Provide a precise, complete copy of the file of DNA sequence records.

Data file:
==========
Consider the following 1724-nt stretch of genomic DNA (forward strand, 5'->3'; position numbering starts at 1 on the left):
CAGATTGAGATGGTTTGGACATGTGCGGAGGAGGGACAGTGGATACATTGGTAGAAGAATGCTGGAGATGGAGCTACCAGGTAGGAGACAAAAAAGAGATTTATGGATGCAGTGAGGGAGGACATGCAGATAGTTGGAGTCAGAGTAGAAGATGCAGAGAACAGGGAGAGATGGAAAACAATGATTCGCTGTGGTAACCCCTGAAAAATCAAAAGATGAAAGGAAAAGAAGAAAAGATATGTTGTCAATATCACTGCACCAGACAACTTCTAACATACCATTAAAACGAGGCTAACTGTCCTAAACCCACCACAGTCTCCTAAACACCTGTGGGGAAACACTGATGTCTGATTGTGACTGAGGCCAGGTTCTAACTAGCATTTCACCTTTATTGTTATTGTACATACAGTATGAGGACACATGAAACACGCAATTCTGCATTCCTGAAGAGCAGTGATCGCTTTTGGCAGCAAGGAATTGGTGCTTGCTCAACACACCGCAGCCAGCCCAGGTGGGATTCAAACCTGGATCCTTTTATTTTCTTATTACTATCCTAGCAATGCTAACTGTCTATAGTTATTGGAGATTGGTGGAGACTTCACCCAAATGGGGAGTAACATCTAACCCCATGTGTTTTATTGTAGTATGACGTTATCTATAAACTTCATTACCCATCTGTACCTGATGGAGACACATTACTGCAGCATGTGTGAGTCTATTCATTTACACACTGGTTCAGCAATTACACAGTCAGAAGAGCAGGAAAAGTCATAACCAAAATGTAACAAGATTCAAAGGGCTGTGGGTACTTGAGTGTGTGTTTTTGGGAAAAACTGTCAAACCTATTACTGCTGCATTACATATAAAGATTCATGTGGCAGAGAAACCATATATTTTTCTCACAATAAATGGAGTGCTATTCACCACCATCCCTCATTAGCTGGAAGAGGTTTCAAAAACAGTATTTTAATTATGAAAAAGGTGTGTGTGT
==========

Consider the following 1724-nt stretch of genomic DNA (forward strand, 5'->3'; position numbering starts at 1 on the left):
CAGATTGAGATGGTTTGGACATGTGCGGAGGAGGGACAGTGGATACATTGGTAGAAGAATGCTGGAGATGGAGCTACCAGGTAGGAGACAAAAAAGAGATTTATGGATGCAGTGAGGGAGGACATGCAGATAGTTGGAGTCAGAGTAGAAGATGCAGAGAACAGGGAGAGATGGAAAACAATGATTCGCTGTGGTAACCCCTGAAAAATCAAAAGATGAAAGGAAAAGAAGAAAAGATATGTTGTCAATATCACTGCACCAGACAACTTCTAACATACCATTAAAACGAGGCTAACTGTCCTAAACCCACCACAGTCTCCTAAACACCTGTGGGGAAACACTGATGTCTGATTGTGACTGAGGCCAGGTTCTAACTAGCATTTCACCTTTATTGTTATTGTACATACAGTATGAGGACACATGAAACACGCAATTCTGCATTCCTGAAGAGCAGTGATCGCTTTTGGCAGCAAGGAATTGGTGCTTGCTCAACACACCGCAGCCAGCCCAGGTGGGATTCAAACCTGGATCCTTTTATTTTCTTATTACTATCCTAGCAATGCTAACTGTCTATAGTTATTGGAGATTGGTGGAGACTTCACCCAAATGGGGAGTAACATCTAACCCCATGTGTTTTATTGTAGTATGACGTTATCTATAAACTTCATTACCCATCTGTACCTGATGGAGACACATTACTGCAGCATGTGTGAGTCTATTCATTTACACACTGGTTCAGCAATTACACAGTCAGAAGAGCAGGAAAAGTCATAACCAAAATGTAACAAGATTCAAAGGGCTGTGGGTACTTGAGTGTGTGTTTTTGGGAAAAACTGTCAAACCTATTACTGCTGCATTACATATAAAGATTCATGTGGCAGAGAAACCATATATTTTTCTCACAATAAATGGAGTGCTATTCACCACCATCCCTCATTAGCTGGAAGAGGTTTCAAAAACAGTATTTTAATTATGAAAAAGGTGTGTGTGT